I ATE QUESADILLAS like these a couple of times. Once at eleven in the evening, while standing outside a downtown Los Angeles bar, another time at high noon, sitting on a curb in Santa Monica. I saw Roy Choi of Kogi cook this dish only once, though—at a CIA conference in Napa, where the Culinary Institute has its California headquarters. Roy wowed an industry crowd with both forethought and technique.

You could argue that pork al pastor, which translates from the Spanish as shepherd’s style, is a fusion dish of long heritage in Mexico. One prevailing theory of origin is that Lebanese migrants brought spit-roasted meat with them to Mexico. From there, it was a hop and a skip to Roy Choi’s East Los Angeles truck.



6 cups Kalbi Marinade
2 cups kochojang (see Notes)
½ cup kochukaru (see Notes)
3 jalapeño peppers, stemmed and cut in half
½ cup whole cloves garlic, peeled
½ cup granulated sugar
2½ pounds pork butt, sliced 1/8-inch thick
1½ pounds pork belly, sliced 1/8-inch thick

2 tablespoons canola oil
4 cups diced onions
4 large (12 inches each) flour tortillas
4 cups grated cheddar Jack cheese
2 cups chopped fresh cilantro
Salsa Verde (recipe follows)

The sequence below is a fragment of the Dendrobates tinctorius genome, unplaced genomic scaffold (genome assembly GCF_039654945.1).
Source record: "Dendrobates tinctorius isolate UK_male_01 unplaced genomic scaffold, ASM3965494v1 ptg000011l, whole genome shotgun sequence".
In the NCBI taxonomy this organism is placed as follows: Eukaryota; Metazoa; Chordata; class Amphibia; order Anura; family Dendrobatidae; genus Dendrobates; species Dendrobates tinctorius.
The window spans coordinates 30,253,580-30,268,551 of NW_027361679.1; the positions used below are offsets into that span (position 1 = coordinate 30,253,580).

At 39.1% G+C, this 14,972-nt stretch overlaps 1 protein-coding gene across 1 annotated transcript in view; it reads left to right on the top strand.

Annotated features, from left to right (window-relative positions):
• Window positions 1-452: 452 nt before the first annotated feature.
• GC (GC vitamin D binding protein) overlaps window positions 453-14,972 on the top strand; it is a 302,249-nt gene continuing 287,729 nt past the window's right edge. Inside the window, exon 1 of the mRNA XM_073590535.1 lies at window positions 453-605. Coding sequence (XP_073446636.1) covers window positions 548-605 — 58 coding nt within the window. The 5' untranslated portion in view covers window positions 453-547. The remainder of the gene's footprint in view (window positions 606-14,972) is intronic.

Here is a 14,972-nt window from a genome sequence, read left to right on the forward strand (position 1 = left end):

4 teaspoons sesame seeds, toasted (see Notes)
4 lime wedges, for serving

  1. Make the pork al pastor: Combine the kalbi marinade, kochojang, kochukaru, jalapeños, garlic, and sugar in a blender and puree until smooth.
  2. Place the pork butt and belly in a large bowl and pour the marinade over it. Massage the marinade into the pork, as Roy says, “with heart and soul” until fully covered. Let the pork marinate in the refrigerator, covered, for at least 2 hours.
  3. Make the quesadillas: Heat the oil in a cast-iron skillet or on a griddle over medium-high heat. Remove the pork from the marinade, discarding the marinade. Pat dry with paper towels. Cook the pork and onions, turning several times, until the meat is cooked through and the onions are browned, about 8 minutes. Transfer the pork and onion mixture to a bowl.
  4. Place a tortilla in the skillet or on the griddle and arrange 1 cup of cheese on top of the tortilla. Place one quarter of the pork and onions on the cheese and top it with ½ cup of the cilantro. Fold the tortilla in half to cover the filling. Cook the quesadilla over medium heat, turning once, until both sides are browned and the cheese is melted, about 2 minutes per side. Repeat with the remaining tortillas, cheese, pork mixture, and cilantro.
  5. Transfer the quesadilla to a plate and cut into 4 wedges. Drizzle some salsa verde over the top of each. Garnish the quesadillas with the sesame seeds and serve them with the lime wedges.

NOTES: Kochojang, a thick Korean chile paste, is often used as a soup base. Kochukaru, Korean crushed red chile flakes, are used when making kimchi. Both are available at Asian groceries.

To toast the sesame seeds, set a dry skillet over medium heat (do not use a nonstick skillet for this). Add the sesame seeds and heat them, tossing occasionally, until lightly toasted and aromatic, 3 to 5 minutes. Keep an eye on the sesame seeds; you don’t want them to burn. Transfer the toasted sesame seeds to a heatproof bowl to cool.

ROADSTOVES: Outfitter to the Truck Food Stars